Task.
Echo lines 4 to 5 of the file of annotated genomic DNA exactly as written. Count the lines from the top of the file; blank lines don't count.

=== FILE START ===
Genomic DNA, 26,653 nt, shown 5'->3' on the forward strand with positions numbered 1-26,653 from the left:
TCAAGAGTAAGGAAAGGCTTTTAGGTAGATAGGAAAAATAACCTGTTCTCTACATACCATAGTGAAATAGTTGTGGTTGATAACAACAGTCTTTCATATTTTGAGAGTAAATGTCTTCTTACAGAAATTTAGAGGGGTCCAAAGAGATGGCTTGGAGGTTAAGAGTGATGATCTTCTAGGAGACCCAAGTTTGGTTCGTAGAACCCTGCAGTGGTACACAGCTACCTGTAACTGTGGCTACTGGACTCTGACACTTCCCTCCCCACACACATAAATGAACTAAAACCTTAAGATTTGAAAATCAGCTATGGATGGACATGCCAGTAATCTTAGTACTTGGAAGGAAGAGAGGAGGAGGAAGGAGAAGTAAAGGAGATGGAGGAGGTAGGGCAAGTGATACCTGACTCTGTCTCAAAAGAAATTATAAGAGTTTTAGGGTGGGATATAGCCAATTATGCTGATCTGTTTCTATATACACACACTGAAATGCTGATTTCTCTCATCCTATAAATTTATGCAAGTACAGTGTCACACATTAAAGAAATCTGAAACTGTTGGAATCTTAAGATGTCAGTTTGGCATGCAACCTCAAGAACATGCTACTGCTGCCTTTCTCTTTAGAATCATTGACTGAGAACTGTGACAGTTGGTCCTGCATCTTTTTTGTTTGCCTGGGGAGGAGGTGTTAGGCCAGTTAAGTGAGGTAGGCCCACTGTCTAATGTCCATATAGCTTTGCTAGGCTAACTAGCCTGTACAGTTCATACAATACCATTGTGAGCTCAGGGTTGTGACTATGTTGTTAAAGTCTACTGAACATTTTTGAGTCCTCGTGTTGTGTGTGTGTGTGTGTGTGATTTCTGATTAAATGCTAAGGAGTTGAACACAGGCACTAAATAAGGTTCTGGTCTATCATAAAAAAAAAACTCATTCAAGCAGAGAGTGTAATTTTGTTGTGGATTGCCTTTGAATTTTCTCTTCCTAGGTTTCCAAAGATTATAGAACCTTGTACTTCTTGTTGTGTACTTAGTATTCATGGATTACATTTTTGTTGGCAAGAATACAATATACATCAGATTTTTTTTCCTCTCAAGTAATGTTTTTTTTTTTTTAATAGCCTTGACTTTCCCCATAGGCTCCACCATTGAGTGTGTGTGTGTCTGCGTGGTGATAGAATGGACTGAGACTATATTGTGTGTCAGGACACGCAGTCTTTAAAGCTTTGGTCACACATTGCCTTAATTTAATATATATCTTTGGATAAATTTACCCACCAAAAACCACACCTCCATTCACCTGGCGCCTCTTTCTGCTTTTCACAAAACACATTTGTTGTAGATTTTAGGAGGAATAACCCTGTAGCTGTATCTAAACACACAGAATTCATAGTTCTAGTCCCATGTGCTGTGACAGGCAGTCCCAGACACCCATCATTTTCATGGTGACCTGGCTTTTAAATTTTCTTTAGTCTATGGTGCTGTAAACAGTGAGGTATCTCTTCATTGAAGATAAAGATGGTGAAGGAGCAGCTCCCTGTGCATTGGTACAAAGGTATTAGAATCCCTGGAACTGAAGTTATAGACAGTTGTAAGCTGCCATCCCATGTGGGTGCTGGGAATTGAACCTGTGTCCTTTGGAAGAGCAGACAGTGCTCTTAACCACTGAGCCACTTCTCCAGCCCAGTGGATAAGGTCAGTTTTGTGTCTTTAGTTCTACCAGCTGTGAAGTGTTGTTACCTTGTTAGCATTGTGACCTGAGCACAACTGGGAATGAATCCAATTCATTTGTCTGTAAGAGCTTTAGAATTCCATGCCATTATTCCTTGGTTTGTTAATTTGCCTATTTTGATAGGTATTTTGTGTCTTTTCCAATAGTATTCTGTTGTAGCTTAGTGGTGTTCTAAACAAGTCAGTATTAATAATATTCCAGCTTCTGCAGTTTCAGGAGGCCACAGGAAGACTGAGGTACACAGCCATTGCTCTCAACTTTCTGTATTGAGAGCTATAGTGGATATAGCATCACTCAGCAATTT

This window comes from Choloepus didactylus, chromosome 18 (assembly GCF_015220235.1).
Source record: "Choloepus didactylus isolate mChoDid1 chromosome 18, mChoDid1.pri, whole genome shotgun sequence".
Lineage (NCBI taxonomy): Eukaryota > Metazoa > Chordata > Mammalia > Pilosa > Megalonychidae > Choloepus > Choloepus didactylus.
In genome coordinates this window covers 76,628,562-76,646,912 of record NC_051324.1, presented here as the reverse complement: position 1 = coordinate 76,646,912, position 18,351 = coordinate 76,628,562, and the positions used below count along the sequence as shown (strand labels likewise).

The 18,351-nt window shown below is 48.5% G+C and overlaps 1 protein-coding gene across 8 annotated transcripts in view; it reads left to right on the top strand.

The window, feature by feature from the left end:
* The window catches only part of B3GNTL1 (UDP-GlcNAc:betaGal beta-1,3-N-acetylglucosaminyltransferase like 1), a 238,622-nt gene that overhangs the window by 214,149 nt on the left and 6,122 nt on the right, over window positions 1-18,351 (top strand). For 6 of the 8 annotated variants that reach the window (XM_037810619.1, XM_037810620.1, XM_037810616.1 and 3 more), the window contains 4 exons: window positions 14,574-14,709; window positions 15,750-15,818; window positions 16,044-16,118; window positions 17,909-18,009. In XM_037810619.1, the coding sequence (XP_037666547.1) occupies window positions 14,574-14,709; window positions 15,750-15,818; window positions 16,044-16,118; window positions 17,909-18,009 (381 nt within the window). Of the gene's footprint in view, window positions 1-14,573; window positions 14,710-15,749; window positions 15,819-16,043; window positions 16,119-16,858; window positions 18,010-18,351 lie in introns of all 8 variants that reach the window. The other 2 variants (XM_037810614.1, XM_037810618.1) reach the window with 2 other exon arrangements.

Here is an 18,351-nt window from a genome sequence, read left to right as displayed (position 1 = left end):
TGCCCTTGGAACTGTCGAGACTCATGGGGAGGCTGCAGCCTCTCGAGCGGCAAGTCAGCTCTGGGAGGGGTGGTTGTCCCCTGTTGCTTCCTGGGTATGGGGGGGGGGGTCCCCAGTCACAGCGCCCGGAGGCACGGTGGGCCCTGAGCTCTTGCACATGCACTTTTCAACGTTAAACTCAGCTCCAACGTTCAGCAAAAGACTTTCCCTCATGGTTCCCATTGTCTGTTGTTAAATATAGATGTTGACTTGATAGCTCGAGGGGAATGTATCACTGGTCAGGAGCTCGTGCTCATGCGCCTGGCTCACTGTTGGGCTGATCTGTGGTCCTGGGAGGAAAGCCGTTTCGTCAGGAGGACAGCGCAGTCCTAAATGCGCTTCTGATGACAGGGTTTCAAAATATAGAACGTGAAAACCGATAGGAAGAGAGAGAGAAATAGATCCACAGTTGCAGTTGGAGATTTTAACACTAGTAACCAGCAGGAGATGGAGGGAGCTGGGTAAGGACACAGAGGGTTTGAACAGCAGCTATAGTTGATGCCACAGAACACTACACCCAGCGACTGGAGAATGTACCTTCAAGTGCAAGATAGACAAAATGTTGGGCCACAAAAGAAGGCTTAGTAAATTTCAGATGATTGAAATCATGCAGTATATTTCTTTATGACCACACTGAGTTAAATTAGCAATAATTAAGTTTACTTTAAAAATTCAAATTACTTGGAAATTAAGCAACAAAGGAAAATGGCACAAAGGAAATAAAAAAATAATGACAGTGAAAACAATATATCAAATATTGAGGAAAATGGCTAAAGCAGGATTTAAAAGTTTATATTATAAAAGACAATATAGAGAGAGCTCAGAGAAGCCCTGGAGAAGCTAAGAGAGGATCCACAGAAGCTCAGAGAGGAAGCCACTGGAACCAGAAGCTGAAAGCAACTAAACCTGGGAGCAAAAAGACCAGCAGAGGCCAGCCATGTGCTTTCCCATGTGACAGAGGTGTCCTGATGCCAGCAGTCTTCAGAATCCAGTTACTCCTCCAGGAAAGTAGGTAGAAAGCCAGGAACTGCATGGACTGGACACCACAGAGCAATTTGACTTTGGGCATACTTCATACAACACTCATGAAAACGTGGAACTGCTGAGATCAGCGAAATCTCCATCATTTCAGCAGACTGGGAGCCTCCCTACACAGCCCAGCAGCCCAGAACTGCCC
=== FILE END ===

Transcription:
Source record: "Choloepus didactylus isolate mChoDid1 chromosome 18, mChoDid1.pri, whole genome shotgun sequence".
Lineage (NCBI taxonomy): Eukaryota > Metazoa > Chordata > Mammalia > Pilosa > Megalonychidae > Choloepus > Choloepus didactylus.